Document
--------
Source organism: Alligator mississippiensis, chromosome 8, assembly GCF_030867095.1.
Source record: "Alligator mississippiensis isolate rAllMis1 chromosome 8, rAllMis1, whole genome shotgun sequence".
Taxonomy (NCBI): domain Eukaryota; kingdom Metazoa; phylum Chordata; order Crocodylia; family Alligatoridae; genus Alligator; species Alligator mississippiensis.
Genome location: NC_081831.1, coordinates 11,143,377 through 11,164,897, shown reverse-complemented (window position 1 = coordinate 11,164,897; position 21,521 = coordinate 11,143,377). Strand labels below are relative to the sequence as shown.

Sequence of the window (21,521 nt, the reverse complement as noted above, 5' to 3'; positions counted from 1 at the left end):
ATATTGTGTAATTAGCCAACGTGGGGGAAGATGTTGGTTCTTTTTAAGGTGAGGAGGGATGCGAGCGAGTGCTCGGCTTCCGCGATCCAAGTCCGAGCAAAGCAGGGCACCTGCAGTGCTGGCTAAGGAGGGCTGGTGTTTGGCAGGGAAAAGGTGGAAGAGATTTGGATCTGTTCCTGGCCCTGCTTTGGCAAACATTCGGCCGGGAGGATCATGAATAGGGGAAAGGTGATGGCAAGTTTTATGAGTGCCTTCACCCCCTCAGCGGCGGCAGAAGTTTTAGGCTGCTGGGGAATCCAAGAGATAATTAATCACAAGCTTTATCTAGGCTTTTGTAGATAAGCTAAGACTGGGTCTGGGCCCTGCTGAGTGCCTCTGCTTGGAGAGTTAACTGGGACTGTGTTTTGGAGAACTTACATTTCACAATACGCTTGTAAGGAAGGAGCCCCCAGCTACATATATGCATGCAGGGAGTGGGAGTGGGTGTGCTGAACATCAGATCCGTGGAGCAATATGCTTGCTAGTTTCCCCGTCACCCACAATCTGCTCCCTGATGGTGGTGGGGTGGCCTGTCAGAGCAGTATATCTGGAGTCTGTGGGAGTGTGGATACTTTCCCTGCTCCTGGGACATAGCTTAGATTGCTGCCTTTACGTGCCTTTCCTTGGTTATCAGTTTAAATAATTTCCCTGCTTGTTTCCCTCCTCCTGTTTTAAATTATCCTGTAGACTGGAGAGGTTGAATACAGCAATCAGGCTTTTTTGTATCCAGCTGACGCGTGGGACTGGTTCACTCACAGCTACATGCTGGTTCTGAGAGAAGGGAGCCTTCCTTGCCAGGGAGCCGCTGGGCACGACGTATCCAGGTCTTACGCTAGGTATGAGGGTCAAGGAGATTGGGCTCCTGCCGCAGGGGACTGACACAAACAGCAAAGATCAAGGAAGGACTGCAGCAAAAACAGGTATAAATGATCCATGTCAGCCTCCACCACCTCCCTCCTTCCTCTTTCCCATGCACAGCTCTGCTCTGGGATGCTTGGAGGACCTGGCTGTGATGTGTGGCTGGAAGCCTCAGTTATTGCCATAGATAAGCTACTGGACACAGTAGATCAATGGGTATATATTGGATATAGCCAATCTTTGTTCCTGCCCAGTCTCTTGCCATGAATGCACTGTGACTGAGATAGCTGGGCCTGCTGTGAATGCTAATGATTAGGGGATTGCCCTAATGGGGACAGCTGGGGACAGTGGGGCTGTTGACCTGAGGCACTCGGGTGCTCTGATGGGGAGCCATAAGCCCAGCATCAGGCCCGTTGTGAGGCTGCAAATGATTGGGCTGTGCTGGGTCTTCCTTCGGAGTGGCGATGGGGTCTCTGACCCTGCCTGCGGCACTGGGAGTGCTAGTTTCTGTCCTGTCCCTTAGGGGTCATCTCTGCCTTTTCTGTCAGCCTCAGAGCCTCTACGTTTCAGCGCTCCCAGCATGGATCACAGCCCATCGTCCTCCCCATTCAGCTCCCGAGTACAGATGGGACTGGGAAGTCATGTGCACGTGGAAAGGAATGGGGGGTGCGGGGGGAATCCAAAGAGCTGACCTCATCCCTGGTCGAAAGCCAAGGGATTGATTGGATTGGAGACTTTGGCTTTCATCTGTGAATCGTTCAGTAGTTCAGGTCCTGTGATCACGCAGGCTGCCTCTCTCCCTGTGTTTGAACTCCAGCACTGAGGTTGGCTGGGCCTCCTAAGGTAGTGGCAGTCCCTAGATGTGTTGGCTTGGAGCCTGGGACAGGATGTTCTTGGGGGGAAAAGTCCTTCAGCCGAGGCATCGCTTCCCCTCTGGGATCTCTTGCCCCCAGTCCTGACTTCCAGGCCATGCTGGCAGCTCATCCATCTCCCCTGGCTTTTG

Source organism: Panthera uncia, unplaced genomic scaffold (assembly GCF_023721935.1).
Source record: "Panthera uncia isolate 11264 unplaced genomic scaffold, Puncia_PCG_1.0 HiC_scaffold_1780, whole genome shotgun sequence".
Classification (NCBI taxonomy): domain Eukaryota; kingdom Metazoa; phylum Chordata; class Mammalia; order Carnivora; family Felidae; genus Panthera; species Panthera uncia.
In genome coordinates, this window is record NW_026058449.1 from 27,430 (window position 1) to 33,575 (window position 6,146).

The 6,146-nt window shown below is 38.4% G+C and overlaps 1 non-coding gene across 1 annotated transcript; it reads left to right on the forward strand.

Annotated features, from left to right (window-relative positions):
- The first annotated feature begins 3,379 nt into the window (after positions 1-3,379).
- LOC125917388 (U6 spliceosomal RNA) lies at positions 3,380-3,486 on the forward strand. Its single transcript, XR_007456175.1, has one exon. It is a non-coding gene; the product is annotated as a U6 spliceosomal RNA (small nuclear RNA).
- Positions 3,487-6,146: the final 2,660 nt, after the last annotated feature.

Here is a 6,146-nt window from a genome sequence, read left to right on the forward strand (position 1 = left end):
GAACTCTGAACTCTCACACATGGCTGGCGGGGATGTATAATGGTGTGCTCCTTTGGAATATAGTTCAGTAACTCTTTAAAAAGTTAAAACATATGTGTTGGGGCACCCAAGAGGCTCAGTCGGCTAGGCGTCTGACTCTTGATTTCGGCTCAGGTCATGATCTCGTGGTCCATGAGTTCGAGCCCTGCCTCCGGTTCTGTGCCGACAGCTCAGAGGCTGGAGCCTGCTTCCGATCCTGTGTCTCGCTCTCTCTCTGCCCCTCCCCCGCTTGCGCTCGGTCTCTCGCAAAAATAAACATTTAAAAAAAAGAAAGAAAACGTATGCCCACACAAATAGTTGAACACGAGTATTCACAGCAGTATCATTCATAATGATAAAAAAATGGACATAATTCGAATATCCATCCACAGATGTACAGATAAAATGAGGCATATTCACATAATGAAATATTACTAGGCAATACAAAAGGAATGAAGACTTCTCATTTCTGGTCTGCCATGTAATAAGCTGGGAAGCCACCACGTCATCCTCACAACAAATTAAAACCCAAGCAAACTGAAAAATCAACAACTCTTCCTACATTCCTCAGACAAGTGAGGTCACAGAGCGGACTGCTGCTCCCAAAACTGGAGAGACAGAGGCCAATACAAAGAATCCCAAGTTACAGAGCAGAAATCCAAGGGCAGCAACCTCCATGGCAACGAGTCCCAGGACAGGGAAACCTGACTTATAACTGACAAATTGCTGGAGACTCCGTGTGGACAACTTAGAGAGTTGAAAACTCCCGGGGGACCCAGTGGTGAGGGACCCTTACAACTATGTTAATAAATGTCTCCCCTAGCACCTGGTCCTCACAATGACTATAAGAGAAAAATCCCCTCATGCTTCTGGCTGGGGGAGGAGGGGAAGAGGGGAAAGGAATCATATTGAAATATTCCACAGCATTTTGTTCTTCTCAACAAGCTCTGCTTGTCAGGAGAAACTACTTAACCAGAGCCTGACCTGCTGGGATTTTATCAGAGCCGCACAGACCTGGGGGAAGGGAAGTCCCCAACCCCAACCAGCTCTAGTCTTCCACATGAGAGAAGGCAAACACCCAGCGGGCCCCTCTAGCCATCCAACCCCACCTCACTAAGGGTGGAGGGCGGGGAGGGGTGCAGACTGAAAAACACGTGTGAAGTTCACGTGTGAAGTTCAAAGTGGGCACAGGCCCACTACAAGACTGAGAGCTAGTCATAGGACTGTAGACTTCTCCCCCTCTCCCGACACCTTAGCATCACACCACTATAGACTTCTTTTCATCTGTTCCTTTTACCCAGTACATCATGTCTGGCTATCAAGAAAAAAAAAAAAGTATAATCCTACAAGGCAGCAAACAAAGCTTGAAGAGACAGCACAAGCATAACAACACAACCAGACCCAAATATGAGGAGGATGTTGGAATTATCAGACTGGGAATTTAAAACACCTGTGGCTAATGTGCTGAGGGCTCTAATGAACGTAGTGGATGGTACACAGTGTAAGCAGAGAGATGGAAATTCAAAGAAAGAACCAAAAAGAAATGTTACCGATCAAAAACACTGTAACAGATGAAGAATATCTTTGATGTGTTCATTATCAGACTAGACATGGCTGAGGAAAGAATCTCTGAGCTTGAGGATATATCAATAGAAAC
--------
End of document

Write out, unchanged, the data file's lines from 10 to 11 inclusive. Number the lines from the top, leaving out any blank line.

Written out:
In genome coordinates, this window is record NW_026058449.1 from 27,430 (window position 1) to 33,575 (window position 6,146).

The 6,146-nt window shown below is 38.4% G+C and overlaps 1 non-coding gene across 1 annotated transcript; it reads left to right on the forward strand.